Your write that the creation of the Mongol Empire was "a pivot upon which the history of human civilization turned". There were other pivots too, of course, such as the conquests of Alexander the Great, of Mohammad and his followers, and most recently the conquests of the western European powers.

I would argue that this last constitutes the only truly global hinge upon which the whole history of civilization has turned, since those earlier conquests had little or no influence on the course of civilization in North and South America, Australia, Africa, and India. That's four out of the five major land masses, not counting the sub-continent of India, Japan, New Zealand, Indonesia, and all the other Islands of the Pacific.

I am also struck by the fact that the Mongols left few architectural remains behind. They seem to have built almost entirely out of wood and other perishables, even in China.

Nevertheless I am looking forward to how you plan to distinguish the Mongols from all the other expansions out of central Asia — the Huns and Turks in particular. Other than in the speed and extent of their conquests they don't strike me as being particularly unique — and certainly not uniquely important for the subsequent development of civilization on the western end of the Eurasian landmass (Russia apart). I'd say the Huns and the Turks both beat them out.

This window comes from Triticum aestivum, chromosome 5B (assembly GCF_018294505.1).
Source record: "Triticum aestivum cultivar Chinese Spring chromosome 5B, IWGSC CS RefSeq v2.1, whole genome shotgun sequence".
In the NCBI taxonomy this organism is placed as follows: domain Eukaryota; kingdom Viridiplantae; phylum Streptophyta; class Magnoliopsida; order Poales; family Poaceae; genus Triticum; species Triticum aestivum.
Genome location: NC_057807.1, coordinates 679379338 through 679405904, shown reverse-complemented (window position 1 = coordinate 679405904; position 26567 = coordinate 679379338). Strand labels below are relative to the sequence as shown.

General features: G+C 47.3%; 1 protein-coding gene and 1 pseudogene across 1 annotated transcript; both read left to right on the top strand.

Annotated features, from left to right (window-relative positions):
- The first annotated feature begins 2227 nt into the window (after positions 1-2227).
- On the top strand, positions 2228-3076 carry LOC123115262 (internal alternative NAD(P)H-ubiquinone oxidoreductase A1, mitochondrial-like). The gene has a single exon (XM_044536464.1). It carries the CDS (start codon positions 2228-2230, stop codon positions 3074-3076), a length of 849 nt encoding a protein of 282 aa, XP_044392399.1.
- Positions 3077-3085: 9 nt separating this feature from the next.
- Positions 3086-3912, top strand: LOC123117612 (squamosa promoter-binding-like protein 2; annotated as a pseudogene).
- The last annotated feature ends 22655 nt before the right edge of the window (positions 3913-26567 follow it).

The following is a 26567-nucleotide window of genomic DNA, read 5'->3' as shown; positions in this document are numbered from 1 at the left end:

Both the mongol and the Manchu invasions of china happened during cold spells, ag in the north of china would have been in retreat.
It took decades for the mongols to subdue south china and Sichuan, probably because of malaria, never got into Vietnam. Also the mongols were not good at riverine operations , reliant on Korean sailors.

One more thing:

(3) Many nomad peoples existed in a symbiosis with sedentary populations. They traded them stuff like dairy products and trade goods, the sedentary peoples gave them grains, jewelry for the elites, etc.

The Mongols were relatively unusual in that their homeland was a world apart, an autarky in economic terms; there were no settled peoples within maybe a thousand miles of Mongolia. So when they went out to conquer they did so with a far more "supremacist" ideology, viewing the sedentary peoples as subhuman, to be either exploited as labor or exterminated to make way for horse pasture. (Fortunately for China, they decided on the former).

This factor and these arguments were made by one scholar I read in college, thought I can't recall his name or further details unfortunately.